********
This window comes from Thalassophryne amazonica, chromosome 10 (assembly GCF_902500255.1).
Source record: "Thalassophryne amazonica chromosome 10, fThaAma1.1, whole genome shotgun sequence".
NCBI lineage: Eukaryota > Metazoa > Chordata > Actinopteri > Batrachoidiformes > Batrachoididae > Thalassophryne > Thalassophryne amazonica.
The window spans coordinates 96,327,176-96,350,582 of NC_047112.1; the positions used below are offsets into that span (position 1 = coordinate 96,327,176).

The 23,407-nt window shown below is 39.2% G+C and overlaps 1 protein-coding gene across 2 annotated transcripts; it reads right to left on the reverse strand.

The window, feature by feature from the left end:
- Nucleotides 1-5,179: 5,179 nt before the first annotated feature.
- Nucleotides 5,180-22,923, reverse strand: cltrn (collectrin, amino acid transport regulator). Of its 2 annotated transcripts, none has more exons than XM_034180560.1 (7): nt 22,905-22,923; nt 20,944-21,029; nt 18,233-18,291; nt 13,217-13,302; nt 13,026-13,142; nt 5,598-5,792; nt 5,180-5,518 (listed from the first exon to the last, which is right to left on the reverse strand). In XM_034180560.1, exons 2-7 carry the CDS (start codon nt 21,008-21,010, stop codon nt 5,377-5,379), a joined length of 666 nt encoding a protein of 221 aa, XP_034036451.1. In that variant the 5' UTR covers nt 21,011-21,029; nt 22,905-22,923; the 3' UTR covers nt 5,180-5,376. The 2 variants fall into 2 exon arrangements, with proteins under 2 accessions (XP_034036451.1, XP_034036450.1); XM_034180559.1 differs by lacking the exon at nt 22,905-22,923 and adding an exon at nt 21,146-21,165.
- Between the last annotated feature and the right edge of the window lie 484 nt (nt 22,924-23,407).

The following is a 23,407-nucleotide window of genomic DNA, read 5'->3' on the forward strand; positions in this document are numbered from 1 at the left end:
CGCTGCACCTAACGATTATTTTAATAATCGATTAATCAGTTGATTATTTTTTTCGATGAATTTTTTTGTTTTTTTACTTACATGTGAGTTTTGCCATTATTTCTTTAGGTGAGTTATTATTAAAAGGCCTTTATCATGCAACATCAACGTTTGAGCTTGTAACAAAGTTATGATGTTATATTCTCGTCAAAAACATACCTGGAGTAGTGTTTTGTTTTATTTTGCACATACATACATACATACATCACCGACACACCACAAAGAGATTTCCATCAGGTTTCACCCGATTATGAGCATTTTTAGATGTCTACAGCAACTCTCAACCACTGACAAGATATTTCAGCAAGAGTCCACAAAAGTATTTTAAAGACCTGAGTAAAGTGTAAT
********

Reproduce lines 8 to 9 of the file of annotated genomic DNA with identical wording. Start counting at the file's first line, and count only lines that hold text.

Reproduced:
- Nucleotides 5,180-22,923, reverse strand: cltrn (collectrin, amino acid transport regulator). Of its 2 annotated transcripts, none has more exons than XM_034180560.1 (7): nt 22,905-22,923; nt 20,944-21,029; nt 18,233-18,291; nt 13,217-13,302; nt 13,026-13,142; nt 5,598-5,792; nt 5,180-5,518 (listed from the first exon to the last, which is right to left on the reverse strand). In XM_034180560.1, exons 2-7 carry the CDS (start codon nt 21,008-21,010, stop codon nt 5,377-5,379), a joined length of 666 nt encoding a protein of 221 aa, XP_034036451.1. In that variant the 5' UTR covers nt 21,011-21,029; nt 22,905-22,923; the 3' UTR covers nt 5,180-5,376. The 2 variants fall into 2 exon arrangements, with proteins under 2 accessions (XP_034036451.1, XP_034036450.1); XM_034180559.1 differs by lacking the exon at nt 22,905-22,923 and adding an exon at nt 21,146-21,165.
- Between the last annotated feature and the right edge of the window lie 484 nt (nt 22,924-23,407).